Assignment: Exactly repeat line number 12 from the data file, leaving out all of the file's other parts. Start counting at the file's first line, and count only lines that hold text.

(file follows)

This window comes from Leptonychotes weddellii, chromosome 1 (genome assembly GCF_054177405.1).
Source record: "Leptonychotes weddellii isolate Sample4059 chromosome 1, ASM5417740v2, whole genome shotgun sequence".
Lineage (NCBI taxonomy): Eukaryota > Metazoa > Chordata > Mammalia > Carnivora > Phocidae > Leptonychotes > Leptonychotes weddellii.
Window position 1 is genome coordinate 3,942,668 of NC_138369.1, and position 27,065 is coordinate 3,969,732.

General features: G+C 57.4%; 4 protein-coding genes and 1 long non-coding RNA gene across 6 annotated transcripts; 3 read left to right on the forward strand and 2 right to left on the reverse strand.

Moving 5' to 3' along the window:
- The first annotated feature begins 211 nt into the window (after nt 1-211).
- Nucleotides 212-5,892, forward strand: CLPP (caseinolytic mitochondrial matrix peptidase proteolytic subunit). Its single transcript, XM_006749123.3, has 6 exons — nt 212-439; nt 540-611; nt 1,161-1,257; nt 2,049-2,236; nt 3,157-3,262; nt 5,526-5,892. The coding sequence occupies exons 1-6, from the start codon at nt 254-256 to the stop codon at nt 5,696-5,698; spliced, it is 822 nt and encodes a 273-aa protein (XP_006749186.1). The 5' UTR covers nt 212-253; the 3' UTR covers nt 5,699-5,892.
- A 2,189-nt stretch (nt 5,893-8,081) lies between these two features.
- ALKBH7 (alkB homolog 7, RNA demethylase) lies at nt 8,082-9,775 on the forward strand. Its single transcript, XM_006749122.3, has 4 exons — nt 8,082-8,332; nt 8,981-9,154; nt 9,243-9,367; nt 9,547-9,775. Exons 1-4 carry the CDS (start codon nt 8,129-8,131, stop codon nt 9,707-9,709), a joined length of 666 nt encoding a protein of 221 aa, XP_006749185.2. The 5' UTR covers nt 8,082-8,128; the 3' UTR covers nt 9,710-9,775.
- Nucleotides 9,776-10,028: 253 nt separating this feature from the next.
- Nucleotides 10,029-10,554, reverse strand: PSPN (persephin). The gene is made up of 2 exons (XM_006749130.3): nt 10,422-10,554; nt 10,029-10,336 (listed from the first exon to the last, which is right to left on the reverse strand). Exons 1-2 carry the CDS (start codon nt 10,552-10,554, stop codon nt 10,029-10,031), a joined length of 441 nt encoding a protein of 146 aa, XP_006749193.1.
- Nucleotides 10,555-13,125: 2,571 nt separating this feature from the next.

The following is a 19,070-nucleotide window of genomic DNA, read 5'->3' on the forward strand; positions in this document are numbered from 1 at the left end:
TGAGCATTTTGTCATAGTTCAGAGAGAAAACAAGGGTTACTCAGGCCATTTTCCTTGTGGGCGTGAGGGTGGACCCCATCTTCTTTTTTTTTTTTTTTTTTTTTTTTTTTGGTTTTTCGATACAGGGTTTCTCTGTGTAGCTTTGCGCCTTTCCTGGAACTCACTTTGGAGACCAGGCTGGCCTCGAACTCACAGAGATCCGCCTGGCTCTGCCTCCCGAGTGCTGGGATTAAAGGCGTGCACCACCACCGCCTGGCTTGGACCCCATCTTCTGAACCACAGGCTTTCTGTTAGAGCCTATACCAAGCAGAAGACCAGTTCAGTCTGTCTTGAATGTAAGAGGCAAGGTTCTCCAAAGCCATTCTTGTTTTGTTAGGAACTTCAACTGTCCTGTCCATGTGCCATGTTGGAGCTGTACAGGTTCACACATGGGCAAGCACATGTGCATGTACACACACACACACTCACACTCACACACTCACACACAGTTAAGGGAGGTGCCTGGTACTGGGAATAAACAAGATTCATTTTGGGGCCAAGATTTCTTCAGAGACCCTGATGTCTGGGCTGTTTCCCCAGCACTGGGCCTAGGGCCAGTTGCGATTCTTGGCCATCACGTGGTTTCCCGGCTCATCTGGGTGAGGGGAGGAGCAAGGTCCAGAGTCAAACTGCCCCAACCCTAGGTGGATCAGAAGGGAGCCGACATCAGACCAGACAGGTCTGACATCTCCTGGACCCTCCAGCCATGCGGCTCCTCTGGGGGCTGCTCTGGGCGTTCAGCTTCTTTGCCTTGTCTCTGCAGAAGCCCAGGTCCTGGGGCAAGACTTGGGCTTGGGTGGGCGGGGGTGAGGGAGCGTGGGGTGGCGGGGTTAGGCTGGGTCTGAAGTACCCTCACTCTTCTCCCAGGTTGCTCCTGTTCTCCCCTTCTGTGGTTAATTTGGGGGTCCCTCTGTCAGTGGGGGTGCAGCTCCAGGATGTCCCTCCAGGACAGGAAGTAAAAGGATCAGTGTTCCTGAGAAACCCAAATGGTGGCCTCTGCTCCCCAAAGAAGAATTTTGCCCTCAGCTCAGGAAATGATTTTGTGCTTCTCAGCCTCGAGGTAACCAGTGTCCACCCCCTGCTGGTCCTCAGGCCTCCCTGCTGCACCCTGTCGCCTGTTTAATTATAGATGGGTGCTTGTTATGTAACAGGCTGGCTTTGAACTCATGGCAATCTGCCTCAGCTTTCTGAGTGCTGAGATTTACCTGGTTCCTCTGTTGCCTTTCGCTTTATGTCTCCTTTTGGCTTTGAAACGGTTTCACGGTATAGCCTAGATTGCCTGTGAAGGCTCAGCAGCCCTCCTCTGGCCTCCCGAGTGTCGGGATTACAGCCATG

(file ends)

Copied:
- Nucleotides 10,029-10,554, reverse strand: PSPN (persephin). The gene is made up of 2 exons (XM_006749130.3): nt 10,422-10,554; nt 10,029-10,336 (listed from the first exon to the last, which is right to left on the reverse strand). Exons 1-2 carry the CDS (start codon nt 10,552-10,554, stop codon nt 10,029-10,031), a joined length of 441 nt encoding a protein of 146 aa, XP_006749193.1.